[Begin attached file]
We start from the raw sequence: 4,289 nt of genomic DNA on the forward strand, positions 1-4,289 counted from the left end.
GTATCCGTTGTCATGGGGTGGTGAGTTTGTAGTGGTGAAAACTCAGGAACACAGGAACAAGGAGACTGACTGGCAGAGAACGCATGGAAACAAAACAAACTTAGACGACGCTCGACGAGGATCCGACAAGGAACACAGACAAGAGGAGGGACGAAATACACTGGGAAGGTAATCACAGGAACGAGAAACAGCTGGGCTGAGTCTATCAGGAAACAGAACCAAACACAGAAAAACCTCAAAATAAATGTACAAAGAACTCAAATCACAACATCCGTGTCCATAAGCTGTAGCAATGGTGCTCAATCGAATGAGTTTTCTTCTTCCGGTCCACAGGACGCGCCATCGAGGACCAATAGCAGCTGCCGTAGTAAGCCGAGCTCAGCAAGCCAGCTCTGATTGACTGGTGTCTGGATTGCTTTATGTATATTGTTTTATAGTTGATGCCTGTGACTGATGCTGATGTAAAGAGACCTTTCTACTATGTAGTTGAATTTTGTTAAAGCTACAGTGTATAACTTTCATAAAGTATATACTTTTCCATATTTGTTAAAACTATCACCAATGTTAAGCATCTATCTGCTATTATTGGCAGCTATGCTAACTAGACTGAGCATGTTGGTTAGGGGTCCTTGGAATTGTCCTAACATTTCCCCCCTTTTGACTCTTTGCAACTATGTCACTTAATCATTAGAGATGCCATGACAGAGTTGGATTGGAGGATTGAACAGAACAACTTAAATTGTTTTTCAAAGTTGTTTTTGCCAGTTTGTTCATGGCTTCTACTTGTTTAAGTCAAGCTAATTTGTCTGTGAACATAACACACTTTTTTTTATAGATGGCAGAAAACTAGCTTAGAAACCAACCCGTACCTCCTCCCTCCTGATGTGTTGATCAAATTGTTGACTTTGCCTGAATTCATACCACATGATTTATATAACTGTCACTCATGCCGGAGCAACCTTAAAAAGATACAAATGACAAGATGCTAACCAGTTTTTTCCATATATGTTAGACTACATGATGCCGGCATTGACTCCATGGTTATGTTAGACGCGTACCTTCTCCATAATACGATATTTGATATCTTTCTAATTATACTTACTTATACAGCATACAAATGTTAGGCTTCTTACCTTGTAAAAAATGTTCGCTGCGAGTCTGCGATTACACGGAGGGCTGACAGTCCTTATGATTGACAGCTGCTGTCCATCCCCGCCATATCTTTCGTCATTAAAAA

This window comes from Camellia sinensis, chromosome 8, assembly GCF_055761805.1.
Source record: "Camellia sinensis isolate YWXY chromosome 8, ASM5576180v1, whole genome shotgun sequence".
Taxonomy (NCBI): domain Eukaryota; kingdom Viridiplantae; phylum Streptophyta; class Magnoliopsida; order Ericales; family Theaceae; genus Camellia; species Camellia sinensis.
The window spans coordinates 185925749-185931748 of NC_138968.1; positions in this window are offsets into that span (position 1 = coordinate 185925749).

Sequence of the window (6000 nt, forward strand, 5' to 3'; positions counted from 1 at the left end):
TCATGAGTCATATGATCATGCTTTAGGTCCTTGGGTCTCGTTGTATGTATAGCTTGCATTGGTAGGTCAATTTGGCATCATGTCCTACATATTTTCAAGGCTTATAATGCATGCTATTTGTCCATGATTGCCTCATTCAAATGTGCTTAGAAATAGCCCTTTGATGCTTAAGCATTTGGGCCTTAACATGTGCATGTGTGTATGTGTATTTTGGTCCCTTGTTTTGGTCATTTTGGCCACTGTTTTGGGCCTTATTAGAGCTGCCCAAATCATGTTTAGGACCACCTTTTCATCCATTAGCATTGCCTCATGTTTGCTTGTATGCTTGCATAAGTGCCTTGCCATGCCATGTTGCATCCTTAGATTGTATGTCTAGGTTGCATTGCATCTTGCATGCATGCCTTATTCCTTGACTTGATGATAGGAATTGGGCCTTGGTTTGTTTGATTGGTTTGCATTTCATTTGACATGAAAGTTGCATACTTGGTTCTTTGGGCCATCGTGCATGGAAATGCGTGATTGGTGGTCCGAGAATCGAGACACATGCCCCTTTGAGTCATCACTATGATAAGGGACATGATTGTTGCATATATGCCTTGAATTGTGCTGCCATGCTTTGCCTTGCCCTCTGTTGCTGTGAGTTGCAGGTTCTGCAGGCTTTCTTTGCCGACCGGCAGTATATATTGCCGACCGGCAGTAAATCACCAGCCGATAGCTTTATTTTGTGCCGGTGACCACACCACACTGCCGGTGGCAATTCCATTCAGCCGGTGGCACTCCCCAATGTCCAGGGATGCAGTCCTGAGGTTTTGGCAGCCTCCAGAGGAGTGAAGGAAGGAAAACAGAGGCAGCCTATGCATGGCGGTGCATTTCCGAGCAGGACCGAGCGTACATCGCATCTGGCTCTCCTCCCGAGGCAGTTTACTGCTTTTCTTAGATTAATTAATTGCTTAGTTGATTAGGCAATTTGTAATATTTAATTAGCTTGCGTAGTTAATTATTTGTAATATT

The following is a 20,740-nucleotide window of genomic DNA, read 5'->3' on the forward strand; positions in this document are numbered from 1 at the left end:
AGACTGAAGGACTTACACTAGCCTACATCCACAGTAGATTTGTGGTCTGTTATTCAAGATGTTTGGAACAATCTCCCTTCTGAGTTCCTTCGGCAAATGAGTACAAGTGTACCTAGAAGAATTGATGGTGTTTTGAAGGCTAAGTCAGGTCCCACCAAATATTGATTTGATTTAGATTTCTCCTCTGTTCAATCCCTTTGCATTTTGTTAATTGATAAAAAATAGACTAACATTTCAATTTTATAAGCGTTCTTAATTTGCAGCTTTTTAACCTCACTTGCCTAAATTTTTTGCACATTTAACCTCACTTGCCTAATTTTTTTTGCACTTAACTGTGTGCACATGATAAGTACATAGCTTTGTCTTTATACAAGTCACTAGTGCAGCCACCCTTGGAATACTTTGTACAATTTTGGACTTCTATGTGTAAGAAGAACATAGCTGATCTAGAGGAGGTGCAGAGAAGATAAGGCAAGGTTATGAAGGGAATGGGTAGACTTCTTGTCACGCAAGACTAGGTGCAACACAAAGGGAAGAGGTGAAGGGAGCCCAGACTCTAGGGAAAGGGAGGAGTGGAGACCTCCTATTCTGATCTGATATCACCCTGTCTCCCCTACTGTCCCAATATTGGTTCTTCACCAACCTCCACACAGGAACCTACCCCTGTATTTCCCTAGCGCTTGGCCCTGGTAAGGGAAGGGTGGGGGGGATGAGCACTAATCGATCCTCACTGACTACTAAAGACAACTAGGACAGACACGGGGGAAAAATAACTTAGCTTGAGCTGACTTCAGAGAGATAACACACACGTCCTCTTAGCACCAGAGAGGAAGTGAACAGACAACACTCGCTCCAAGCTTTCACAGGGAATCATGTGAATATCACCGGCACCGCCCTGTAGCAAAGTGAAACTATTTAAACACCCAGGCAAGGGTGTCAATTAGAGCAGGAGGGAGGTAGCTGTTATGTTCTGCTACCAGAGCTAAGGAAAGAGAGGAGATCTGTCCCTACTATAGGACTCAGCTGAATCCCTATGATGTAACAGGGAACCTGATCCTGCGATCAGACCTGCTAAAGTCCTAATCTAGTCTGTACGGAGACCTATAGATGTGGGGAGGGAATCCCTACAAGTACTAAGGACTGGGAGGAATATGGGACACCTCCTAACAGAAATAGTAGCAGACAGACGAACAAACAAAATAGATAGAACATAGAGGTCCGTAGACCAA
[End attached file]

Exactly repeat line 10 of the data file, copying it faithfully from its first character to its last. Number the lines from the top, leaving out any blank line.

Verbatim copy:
AGACTGAAGGACTTACACTAGCCTACATCCACAGTAGATTTGTGGTCTGTTATTCAAGATGTTTGGAACAATCTCCCTTCTGAGTTCCTTCGGCAAATGAGTACAAGTGTACCTAGAAGAATTGATGGTGTTTTGAAGGCTAAGTCAGGTCCCACCAAATATTGATTTGATTTAGATTTCTCCTCTGTTCAATCCCTTTGCATTTTGTTAATTGATAAAAAATAGACTAACATTTCAATTTTATAAGCGTTCTTAATTTGCAGCTTTTTAACCTCACTTGCCTAAATTTTTTGCACATTTAACCTCACTTGCCTAATTTTTTTTGCACTTAACTGTGTGCACATGATAAGTACATAGCTTTGTCTTTATACAAGTCACTAGTGCAGCCACCCTTGGAATACTTTGTACAATTTTGGACTTCTATGTGTAAGAAGAACATAGCTGATCTAGAGGAGGTGCAGAGAAGATAAGGCAAGGTTATGAAGGGAATGGGTAGACTTCTTGTCACGCAAGACTAGGTGCAACACAAAGGGAAGAGGTGAAGGGAGCCCAGACTCTAGGGAAAGGGAGGAGTGGAGACCTCCTATTCTGATCTGATATCACCCTGTCTCCCCTACTGTCCCAATATTGGTTCTTCACCAACCTCCACACAGGAACCTACCCCTGTATTTCCCTAGCGCTTGGCCCTGGTAAGGGAAGGGTGGGGGGGATGAGCACTAATCGATCCTCACTGACTACTAAAGACAACTAGGACAGACACGGGGGAAAAATAACTTAGCTTGAGCTGACTTCAGAGAGATAACACACACGTCCTCTTAGCACCAGAGAGGAAGTGAACAGACAACACTCGCTCCAAGCTTTCACAGGGAATCATGTGAATATCACCGGCACCGCCCTGTAGCAAAGTGAAACTATTTAAACACCCAGGCAAGGGTGTCAATTAGAGCAGGAGGGAGGTAGCTGTTATGTTCTGCTACCAGAGCTAAGGAAAGAGAGGAGATCTGTCCCTACTATAGGACTCAGCTGAATCCCTATGATGTAACAGGGAACCTGATCCTGCGATCAGACCTGCTAAAGTCCTAATCTAGTCTGTACGGAGACCTATAGATGTGGGGAGGGAATCCCTACAAGTACTAAGGACTGGGAGGAATATGGGACACCTCCTAACAGAAATAGTAGCAGACAGACGAACAAACAAAATAGATAGAACATAGAGGTCCGTAGACCAA